Daily Energy Report
Russian gas exports to Europe, shortage of sour crude, China’s diesel exports, India’s strategic petroleum reserves, frequent fires at Pemex’s refineries, Alberta’s wildfires, and more
CHART OF THE DAY: Russian Pipeline Gas Exports to Europe
Note: This section is about Russian piped natural gas, and doesn’t include LNG.
According to the EOA’s calculations for April 2023, which are based on data from the European gas transmission platform (Entsog), the Kremlin-controlled Gazprom shipped 2.2 billion cubic meters (bcm) of gas to Europe (EU and Ukraine) via Ukrainian territories and the TurkStream pipeline through Turkey, an uptick of 4% MoM (Figure 1 above), but sharply down from 8.1 bcm in April last year.
Our calculations show that Gazprom shipped 1,181 million cubic meters (mcm) of gas via Ukraine through the Sudja gas station, of which 153 mcm of gas was offloaded in Ukraine, while the remaining 1,028 mcm was shipped to EU member states. Gazprom’s average daily gas exports through the Sudja gas station slightly declined in April to 39.4 mcm, down from 40.5 mcm in March.
On the other hand, the total amount of gas Gazprom shipped in April via the TurkStream pipeline, sharply increased to 1,012 mcm, from 850 mcm in March, an uptick of 19% MoM.
Using the two transit routes, Gazprom’s gas exports to EU member states totaled 2.04 bcm in April, compared to 1.945 bcm in March, a 5% increase MoM. Since the start of the year, Gazprom shipped just shy of 8 bcm of gas to Europe (including Ukraine), our calculations show. Back in 2022, the EU imported some 62 bcm of gas from Russia via pipelines as per a recent report published by the European Commission.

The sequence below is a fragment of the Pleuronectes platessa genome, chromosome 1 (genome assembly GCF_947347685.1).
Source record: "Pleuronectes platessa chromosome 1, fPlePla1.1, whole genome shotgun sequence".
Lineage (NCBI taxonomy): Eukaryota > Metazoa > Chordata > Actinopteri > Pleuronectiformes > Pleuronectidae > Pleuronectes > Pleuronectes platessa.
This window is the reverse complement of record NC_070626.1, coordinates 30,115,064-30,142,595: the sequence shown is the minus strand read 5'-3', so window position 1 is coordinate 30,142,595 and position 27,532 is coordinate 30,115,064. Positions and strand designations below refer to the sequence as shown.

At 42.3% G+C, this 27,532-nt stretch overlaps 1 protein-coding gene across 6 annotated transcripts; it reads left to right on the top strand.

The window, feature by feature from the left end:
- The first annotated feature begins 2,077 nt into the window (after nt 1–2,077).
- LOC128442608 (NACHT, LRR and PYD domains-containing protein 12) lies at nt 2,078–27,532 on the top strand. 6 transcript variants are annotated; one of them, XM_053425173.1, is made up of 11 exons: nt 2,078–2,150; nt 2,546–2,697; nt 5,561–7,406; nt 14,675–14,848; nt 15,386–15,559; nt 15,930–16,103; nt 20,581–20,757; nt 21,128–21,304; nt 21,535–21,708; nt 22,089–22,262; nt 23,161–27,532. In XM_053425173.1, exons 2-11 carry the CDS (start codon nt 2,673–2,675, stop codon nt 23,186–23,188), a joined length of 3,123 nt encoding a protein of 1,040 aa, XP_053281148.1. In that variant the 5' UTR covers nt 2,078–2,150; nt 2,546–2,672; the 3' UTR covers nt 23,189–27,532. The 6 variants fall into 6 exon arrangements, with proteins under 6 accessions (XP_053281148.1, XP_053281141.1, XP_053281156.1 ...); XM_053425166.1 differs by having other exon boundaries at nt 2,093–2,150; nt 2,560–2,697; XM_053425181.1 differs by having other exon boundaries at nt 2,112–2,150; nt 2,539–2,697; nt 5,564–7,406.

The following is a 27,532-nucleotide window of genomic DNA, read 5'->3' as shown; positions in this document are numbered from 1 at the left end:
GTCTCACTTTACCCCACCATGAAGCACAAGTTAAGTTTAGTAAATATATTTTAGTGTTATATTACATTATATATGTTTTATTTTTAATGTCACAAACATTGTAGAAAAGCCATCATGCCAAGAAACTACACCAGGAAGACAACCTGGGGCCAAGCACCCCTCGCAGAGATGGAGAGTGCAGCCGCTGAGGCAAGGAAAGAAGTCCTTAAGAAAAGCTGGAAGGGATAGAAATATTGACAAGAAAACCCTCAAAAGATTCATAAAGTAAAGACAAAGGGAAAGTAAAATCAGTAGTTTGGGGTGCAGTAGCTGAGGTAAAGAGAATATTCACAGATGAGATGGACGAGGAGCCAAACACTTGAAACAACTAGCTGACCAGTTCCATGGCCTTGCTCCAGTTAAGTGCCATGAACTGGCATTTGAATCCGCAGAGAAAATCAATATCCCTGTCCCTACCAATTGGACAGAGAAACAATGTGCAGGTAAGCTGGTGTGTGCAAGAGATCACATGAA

Under current conditions, Gazprom can ship gas via transit through Ukraine (Sudja gas station) and through the TurkStream pipeline. Gazprom’s gas shipments through the Nord Stream 1 and the Yamal-Europe gas pipelines, meanwhile, have been suspended since last year due to a dispute between Russia and the EU, and because of attacks on the Nord Stream 1 in late September. Together, the pipelines had a total annual capacity of 88 bcm.
EOA’s Main Takeaway:
The share of Russian gas in Europe’s total gas imports remains large (piped and LNG), and the volume cannot all be replaced this year with alternative supplies. In case of a severe winter, Europe’s dependence on Russian gas will only increase.
STORY OF THE DAY
Citing traders and its own data, Reuters said today that cargoes of Russian Urals crude set for delivery to China in late June and July are "estimated at minus $7.5-8 per barrel to ICE Brent....some $2 per barrel firmer than the previous month's estimates.” Such prices are the highest since Western sanctions on Russia's oil industry went into effect in December 2022, Reuters said, especially amid a global shortage of sour (high sulfur) crude oil.
EOA’s Main Takeaway:
The rise in Urals prices is the result of several factors we discussed on various occasions in previous reports, and which we summarize below: